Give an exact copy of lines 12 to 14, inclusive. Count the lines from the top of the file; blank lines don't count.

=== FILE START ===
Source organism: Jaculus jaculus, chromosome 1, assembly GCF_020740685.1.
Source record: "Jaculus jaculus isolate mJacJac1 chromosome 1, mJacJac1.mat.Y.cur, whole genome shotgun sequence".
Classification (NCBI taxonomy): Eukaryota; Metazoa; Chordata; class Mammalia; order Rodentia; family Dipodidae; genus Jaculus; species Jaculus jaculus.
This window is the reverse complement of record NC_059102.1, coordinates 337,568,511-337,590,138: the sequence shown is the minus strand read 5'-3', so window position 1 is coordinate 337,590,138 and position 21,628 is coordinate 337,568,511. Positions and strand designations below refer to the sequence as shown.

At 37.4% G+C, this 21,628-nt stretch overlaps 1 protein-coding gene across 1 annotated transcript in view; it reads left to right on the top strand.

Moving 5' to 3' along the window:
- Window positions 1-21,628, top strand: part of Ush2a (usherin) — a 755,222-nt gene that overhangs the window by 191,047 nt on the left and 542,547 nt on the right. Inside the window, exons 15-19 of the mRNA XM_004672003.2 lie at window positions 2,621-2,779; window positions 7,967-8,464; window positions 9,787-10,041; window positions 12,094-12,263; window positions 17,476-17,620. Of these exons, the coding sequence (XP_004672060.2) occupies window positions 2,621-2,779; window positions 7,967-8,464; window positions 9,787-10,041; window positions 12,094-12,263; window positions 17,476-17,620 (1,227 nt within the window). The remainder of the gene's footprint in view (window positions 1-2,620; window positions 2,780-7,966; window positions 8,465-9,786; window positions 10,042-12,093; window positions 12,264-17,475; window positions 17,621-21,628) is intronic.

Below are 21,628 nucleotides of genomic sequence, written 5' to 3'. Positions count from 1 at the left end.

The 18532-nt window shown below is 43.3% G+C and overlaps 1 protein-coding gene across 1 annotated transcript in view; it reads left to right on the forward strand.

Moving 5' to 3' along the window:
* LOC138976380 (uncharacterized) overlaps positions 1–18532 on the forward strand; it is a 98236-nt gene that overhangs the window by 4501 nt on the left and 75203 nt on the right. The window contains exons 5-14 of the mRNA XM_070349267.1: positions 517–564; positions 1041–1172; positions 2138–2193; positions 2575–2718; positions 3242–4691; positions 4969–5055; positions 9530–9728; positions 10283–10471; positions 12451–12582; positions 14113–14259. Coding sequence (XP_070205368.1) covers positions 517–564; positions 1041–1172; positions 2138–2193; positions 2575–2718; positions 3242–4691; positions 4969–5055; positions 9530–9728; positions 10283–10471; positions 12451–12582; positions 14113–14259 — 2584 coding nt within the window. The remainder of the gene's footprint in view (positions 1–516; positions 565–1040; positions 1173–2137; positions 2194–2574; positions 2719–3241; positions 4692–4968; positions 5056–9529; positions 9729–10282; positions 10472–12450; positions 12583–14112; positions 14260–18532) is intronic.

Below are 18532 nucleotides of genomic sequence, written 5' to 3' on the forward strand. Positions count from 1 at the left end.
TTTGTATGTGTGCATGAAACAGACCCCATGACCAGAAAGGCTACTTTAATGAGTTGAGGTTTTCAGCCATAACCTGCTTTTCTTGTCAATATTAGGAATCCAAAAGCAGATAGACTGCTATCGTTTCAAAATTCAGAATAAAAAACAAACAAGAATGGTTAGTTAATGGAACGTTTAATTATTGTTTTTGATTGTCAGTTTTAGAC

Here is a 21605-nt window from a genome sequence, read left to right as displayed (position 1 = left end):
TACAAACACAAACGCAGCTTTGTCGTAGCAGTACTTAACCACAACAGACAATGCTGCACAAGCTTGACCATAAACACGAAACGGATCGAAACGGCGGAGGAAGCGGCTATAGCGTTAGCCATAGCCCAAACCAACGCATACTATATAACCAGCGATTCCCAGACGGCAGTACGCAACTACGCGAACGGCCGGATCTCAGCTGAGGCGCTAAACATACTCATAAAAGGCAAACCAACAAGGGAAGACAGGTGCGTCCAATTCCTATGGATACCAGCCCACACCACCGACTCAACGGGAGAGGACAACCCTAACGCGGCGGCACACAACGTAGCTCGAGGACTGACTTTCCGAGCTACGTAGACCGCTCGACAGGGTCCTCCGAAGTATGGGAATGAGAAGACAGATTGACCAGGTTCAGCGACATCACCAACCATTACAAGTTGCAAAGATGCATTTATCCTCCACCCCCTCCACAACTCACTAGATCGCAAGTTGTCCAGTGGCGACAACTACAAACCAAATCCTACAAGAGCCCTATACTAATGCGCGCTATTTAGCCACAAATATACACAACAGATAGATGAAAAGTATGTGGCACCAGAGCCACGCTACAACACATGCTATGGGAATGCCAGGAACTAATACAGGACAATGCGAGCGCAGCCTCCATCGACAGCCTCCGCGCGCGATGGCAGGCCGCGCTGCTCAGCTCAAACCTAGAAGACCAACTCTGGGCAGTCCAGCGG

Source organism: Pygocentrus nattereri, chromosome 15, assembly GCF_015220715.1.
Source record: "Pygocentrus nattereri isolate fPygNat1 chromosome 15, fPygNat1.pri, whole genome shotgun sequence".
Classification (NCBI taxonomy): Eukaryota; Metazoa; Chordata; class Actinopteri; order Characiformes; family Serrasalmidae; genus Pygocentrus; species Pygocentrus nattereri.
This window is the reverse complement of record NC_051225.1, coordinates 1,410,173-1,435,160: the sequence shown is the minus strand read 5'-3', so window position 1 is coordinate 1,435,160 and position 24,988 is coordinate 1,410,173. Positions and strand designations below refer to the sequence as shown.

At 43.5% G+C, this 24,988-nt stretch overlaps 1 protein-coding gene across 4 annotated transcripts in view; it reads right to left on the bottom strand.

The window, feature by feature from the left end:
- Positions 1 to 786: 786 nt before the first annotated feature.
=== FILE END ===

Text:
Below are 18532 nucleotides of genomic sequence, written 5' to 3' on the forward strand. Positions count from 1 at the left end.
TTTGTATGTGTGCATGAAACAGACCCCATGACCAGAAAGGCTACTTTAATGAGTTGAGGTTTTCAGCCATAACCTGCTTTTCTTGTCAATATTAGGAATCCAAAAGCAGATAGACTGCTATCGTTTCAAAATTCAGAATAAAAAACAAACAAGAATGGTTAGTTAATGGAACGTTTAATTATTGTTTTTGATTGTCAGTTTTAGAC

Here is a 21605-nt window from a genome sequence, read left to right as displayed (position 1 = left end):